"It is clearly not right that local authorities can get away with simply ignoring EU legislation while small businesses and individuals are being increasingly crippled by it. It is government which is so keen on Europe, so let them abide by its rules." - Gerard Batten MEP
• London bikers belonging to the "No to Bike Parking Tax" campaign brought their protests to Brussels yesterday with the aid of London MEP Gerard Batten.
Over 100 bikers rode from London to present a complaint against Westminster City Council to two Directorates of the European Commission. The campaign began when Westminster City Council started charging for motorcycle parking, and campaigners have since discovered a raft of irregularities in the awarding of the parking contracts which could result in the cancellation of tens of thousands of parking tickets in upwards of 40 local authority areas.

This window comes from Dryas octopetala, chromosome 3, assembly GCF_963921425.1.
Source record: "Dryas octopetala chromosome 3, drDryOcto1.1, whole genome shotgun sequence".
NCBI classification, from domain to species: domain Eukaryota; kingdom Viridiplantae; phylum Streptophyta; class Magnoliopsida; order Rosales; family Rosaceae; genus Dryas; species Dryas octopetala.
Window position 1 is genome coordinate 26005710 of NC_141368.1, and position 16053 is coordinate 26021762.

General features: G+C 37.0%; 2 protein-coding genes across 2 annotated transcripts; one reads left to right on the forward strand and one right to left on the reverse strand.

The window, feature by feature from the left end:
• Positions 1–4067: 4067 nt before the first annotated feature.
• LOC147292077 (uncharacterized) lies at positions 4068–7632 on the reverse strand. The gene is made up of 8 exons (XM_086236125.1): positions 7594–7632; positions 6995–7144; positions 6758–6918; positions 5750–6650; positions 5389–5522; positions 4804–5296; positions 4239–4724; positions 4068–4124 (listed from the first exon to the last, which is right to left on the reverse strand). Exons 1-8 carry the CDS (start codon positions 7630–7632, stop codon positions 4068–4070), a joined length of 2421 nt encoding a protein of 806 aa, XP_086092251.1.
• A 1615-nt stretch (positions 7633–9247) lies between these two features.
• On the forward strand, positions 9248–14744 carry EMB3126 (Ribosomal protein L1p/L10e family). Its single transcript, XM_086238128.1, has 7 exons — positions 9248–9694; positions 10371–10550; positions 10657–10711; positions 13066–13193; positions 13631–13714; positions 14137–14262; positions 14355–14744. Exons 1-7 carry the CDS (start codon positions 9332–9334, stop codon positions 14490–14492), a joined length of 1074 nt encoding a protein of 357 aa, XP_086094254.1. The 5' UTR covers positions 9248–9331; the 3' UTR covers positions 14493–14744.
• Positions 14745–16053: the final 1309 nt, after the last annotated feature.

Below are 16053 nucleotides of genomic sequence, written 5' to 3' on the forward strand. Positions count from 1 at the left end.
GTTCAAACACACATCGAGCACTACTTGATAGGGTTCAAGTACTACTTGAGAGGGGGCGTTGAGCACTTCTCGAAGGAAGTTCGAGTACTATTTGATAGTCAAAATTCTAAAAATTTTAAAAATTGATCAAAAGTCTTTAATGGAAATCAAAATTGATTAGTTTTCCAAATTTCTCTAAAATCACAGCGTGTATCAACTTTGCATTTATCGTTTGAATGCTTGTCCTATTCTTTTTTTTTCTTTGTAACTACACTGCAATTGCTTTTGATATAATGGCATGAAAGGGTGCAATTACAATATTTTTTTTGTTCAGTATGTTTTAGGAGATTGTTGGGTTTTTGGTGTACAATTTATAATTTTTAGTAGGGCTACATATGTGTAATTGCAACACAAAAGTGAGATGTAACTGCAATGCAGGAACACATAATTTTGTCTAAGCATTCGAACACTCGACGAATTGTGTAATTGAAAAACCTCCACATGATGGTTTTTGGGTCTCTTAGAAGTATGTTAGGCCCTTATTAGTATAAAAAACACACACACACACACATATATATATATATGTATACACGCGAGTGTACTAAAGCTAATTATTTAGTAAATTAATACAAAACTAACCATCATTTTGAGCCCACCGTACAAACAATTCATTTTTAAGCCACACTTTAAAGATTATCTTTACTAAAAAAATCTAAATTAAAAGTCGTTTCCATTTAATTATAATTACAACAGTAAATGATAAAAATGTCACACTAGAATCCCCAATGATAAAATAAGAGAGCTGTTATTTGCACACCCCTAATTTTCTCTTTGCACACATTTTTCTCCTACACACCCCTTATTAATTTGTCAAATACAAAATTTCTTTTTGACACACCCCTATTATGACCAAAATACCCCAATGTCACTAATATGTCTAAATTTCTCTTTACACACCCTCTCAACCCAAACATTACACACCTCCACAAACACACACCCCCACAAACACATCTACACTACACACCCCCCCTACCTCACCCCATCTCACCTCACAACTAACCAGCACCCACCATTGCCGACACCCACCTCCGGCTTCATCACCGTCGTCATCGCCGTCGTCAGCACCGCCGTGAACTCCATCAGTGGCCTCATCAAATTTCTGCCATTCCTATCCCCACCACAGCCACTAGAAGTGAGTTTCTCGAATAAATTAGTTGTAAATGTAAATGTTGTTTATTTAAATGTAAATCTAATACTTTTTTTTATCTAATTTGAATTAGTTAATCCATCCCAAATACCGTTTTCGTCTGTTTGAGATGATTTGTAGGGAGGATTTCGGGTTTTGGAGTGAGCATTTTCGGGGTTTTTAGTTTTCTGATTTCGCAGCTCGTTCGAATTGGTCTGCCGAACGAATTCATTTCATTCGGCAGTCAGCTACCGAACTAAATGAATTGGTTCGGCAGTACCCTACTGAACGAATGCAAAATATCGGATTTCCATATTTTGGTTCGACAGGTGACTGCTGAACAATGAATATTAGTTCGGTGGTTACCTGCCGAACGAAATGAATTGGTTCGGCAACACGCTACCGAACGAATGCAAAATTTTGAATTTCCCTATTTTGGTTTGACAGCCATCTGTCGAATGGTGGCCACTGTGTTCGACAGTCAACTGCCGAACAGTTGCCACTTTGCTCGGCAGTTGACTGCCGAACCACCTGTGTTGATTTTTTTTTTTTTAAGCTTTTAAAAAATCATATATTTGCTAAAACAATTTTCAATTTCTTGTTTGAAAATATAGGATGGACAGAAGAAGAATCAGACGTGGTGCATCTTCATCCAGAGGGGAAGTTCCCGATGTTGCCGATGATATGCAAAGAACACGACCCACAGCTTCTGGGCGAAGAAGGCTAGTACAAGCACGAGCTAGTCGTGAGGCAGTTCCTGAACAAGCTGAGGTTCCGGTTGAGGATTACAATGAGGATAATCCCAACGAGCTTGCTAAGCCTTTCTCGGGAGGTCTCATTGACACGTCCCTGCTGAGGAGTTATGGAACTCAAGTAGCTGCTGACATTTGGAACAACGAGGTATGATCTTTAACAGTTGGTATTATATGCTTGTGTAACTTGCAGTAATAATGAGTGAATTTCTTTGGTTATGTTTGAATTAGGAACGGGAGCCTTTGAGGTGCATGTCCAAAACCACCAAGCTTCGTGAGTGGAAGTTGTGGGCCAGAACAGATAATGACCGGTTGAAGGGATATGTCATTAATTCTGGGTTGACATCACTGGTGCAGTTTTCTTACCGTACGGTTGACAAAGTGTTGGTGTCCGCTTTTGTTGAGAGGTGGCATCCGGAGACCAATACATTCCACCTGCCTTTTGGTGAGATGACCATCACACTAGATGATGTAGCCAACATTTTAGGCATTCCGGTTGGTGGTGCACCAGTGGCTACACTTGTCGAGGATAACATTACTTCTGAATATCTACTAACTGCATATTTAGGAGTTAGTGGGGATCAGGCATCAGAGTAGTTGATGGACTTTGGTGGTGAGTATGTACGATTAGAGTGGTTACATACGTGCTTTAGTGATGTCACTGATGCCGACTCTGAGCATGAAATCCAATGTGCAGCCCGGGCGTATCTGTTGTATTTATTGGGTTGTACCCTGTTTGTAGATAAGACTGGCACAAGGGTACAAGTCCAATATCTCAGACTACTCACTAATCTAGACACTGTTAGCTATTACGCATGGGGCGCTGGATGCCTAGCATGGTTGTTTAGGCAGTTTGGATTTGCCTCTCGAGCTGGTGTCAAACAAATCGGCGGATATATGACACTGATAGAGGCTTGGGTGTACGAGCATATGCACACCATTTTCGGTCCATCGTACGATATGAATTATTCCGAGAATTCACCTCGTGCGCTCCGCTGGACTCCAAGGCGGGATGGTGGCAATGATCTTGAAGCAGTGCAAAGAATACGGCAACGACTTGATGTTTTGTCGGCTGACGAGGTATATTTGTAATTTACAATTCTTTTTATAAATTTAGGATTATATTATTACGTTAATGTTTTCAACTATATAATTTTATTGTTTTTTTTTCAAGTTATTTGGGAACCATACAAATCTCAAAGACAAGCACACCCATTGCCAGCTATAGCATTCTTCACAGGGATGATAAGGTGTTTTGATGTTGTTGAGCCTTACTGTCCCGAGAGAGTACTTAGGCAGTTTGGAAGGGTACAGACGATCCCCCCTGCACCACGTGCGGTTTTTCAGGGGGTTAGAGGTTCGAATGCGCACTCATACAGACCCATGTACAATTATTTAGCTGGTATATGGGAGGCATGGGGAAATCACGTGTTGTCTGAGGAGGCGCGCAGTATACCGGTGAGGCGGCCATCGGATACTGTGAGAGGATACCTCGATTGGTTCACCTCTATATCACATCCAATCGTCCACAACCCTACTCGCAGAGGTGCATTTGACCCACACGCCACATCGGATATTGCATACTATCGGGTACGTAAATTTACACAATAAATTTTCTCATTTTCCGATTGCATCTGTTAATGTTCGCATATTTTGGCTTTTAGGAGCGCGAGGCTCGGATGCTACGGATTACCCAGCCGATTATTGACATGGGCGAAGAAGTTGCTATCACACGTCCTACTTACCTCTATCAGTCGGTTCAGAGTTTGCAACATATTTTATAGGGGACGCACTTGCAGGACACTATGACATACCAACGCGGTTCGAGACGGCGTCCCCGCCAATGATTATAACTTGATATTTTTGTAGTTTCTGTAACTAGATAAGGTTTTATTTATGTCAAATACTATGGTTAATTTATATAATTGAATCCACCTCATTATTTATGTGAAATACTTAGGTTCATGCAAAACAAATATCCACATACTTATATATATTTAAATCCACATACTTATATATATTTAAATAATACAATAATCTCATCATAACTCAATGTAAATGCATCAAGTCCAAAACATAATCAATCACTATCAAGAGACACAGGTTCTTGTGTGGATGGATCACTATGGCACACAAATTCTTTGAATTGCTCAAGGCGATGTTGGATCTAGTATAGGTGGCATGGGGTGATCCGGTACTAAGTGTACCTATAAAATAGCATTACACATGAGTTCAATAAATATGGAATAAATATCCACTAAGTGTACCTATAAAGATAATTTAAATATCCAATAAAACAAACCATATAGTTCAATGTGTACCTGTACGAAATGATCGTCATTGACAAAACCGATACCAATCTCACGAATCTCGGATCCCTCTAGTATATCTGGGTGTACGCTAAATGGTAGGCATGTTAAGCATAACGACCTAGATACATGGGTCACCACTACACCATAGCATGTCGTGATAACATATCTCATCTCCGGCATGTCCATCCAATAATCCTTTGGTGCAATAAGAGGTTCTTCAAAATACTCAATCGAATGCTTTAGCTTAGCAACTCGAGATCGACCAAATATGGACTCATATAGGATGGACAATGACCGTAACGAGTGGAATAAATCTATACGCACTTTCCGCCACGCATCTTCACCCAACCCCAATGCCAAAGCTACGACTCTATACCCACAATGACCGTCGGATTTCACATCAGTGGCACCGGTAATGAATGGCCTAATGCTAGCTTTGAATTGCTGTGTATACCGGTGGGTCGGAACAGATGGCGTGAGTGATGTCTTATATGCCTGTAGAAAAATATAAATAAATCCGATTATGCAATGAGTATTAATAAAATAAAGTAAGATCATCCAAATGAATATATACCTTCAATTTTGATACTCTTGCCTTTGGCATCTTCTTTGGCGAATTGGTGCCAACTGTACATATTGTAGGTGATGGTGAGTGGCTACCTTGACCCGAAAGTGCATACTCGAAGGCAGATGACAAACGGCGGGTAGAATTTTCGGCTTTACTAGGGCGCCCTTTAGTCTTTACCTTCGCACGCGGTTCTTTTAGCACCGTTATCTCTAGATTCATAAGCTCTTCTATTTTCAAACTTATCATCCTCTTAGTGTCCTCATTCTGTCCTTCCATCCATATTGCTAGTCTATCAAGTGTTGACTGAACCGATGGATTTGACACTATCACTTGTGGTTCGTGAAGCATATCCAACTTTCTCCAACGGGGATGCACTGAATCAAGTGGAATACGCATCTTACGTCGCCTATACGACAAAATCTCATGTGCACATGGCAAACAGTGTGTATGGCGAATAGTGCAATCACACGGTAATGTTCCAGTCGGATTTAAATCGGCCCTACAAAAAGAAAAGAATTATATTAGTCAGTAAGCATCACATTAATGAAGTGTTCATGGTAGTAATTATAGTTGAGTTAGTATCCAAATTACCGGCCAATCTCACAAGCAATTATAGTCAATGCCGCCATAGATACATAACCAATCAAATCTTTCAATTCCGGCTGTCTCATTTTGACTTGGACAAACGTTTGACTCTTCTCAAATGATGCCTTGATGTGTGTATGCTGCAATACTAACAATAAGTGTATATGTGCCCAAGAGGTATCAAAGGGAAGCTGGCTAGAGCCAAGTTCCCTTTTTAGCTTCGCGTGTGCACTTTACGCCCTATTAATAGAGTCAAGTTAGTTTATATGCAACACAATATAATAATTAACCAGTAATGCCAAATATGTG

Warren Djanogly, spokesman for the campaign, said that the change of parking services provision following the sale of National Car Parks, who were originally awarded the contract, amounted to a breach of European public procurement legislation, meaning that between 2007 and 2010 the new provider had no legal authority to issue parking tickets.
Mr Batten said that while he opposed all EU legislation, it was important that public bodies which are so keen on it should also abide by it.
"It is clearly not right that local authorities can get away with simply ignoring EU legislation while small businesses and individuals are being increasingly crippled by it. It is government which is so keen on Europe, so let them abide by its rules."
In a series of meetings thoughout the day, Mr Batten and Mr Djanogly visited the Directorate General for Internal Markets, where they met investigators who would look into the awarding of contracts, and the Directorate General of Competition, where they met with the Deputy Director General and members of his staff to present their case.
After the meetings, the pair met up with over 100 bikers who had made the trip from London outside the DG Internal Markets on the Rue Spa, before heading to the European Parliament on the Place Luxembourg, bringing much of the European quarter of the city to a standstill with their good natured protest.